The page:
The other day, the Norwegian government released the names of all 77 of the people who died either in the Oslo explosion or during the massacre on Utoya Island. Nearly all were adolescents. One had celebrated her fourteenth birthday just five days prior to her violent and tragic death.
The senseless, unnecessary loss of life is horrifying for Norwegians and for all people who grieve.
The toll could have been much higher, however, had it not been for courageous people in small boats who – reminiscent of the “miracle of the little ships” that saved Allied soldiers’ lives by making their way across the Channel to pick up stranded men on the beach of Dunkirk in 1940 – hearing shots and screams from Utoya, pushed out their own small boats to rescue children from the cold waters of Tyrifjorden.
Two of the vacationers who did so, Hege Dalen and Toril Hansen, were able to save forty children swimming for safety, at the risk of their own lives. Bullets riddled the sides of their boat as the killer Breivik attempted to mow down even those who were attempting rescue, as he had shot into the waters to murder fleeing children. Dragging the frightened, bleeding adolescents up from the water, keeping the boat trimmed so it didn’t tip over – and present even more of a target to Breivik – then returning to the mainland to offload the saved children and return for more, Dalen and Hansen made four trips back and forth with their small craft.
They knew the danger. The pair – who had been enjoying a simple dinner as campers on the shore of Tyrifjorden – quickly put their own safety aside in the service of the greater good, in the service of the young and helpless.
Along with other boaters, they reduced the number of murders by dozens.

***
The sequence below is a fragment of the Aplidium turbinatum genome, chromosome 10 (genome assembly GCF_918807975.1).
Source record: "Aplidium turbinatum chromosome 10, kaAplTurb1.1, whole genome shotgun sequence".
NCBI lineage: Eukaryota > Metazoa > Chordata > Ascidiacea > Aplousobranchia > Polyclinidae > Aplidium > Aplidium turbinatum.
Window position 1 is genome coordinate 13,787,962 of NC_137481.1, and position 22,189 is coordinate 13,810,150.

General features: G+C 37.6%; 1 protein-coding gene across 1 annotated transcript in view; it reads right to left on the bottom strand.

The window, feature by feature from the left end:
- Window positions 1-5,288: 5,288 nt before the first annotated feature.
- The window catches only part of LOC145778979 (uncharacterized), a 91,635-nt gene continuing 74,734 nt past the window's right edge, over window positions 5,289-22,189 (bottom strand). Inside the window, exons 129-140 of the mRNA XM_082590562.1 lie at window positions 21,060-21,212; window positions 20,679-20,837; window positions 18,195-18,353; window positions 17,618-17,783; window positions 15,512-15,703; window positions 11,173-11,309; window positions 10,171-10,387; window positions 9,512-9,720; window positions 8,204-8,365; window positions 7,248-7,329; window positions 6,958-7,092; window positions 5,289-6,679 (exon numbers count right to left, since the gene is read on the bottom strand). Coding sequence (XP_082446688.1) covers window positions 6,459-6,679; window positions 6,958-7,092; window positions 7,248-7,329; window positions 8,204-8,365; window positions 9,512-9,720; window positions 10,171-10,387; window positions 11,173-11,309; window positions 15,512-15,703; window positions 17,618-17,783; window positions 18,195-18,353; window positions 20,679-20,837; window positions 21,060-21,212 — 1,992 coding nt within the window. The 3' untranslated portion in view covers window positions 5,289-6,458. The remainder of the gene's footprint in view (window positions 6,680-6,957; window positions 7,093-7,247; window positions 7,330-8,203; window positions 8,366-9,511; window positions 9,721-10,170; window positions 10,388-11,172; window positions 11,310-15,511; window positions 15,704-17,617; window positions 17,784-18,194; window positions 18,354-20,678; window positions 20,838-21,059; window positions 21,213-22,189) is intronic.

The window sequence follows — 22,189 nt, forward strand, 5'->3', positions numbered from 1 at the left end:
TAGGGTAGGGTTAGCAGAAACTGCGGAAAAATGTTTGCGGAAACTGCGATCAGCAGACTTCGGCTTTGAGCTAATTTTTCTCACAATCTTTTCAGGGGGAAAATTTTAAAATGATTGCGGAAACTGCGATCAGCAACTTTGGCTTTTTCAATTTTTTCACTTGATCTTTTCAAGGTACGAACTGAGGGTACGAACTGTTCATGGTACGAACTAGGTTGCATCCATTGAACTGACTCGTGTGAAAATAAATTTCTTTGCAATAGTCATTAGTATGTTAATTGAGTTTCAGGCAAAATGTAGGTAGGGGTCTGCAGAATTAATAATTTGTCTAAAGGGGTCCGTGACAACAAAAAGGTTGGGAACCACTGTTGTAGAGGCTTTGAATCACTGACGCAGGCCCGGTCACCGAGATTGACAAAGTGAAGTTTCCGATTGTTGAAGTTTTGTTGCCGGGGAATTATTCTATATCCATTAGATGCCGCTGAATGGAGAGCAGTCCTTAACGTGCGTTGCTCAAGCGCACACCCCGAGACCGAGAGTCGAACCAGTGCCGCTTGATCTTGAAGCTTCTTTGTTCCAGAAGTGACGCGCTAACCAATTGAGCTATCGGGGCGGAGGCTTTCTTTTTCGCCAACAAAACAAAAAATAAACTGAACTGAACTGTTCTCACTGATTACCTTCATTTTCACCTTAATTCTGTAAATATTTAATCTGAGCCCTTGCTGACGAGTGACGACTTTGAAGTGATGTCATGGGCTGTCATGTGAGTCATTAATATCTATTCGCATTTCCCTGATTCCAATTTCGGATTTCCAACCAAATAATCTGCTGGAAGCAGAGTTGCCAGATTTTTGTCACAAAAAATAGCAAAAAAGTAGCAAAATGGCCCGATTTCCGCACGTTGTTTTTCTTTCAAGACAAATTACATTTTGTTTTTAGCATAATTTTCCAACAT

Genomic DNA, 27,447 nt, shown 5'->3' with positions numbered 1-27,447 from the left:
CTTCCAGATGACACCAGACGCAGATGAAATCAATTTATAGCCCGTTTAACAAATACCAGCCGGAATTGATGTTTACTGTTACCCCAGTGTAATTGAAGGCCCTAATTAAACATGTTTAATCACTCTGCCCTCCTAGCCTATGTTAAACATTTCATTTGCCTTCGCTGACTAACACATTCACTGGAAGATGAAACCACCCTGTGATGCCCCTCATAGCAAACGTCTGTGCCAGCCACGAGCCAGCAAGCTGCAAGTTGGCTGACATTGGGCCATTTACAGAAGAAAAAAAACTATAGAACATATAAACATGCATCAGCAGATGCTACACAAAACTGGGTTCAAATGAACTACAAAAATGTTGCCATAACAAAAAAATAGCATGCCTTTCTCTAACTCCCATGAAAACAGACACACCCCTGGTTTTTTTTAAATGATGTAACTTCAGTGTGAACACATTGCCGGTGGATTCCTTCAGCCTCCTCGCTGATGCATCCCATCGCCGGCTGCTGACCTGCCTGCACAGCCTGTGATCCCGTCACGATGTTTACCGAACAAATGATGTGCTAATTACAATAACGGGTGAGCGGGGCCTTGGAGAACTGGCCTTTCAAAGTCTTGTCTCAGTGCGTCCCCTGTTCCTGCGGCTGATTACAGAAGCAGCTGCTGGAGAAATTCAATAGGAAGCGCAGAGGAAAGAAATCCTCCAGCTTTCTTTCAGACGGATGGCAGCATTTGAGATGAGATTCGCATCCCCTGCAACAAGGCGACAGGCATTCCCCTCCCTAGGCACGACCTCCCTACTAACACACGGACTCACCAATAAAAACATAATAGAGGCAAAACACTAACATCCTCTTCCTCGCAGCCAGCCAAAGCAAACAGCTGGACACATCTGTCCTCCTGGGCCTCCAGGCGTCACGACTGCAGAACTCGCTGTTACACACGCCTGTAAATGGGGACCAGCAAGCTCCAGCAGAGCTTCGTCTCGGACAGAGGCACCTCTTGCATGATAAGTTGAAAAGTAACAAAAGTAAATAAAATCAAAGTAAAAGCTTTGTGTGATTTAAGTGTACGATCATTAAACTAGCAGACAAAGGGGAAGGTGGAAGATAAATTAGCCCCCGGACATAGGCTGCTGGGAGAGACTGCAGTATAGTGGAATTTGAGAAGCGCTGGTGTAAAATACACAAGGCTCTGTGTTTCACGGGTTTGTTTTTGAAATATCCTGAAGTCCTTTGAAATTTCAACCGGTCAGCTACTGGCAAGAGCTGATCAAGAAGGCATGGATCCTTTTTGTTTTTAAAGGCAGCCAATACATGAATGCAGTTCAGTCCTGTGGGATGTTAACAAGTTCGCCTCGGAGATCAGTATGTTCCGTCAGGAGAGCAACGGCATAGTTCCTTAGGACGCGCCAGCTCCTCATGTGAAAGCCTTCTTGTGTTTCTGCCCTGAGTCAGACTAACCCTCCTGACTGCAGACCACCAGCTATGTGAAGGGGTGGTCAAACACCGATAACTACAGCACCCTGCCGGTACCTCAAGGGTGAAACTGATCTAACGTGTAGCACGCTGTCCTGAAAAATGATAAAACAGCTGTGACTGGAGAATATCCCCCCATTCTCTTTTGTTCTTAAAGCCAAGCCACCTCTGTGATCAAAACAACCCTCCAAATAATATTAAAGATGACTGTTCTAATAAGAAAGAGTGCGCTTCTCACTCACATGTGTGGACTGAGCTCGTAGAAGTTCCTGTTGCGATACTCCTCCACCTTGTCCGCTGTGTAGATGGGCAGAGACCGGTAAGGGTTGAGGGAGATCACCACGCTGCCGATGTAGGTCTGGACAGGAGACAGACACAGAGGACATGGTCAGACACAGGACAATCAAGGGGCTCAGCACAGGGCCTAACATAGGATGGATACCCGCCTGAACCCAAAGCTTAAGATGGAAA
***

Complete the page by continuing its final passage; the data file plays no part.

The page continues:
The Norwegian press has noted the contributions of Dalen and Hansen in keeping with their society’s love of individual rights (and, perhaps, in accord with their requests – they may want to keep their heroism quiet).
What is interesting to Americans, however, is that these two heroes are female (since we equate classic, big-movie heroism with men – this week’s blockbuster film, Captain America, is an example . . . scarcely a woman has lines, and it’s all about boys and their toys); they are lesbian in a world that barely acknowledges lesbians’ right to existence (in some parts of Africa and Asia, they are beaten, raped and murdered with impunity); and they are a married couple (in most of the world, a wedding between two women is not even possible).
No wonder. As one journalist pointed out, married lesbian heroes are an uncomfortable fit with our own assumptions.
Which is too bad. The world, and people growing in it, need many examples of heroism to counter evidence of malice and downright evil. Here, we should say, is bravery. Here is courage – knowing there may be harm ahead, but going forth and doing not just what is expedient, but what is right. Regardless of one’s identity, the details of one’s life, everyone has the power to do good. In the face of atrocity, we must do good.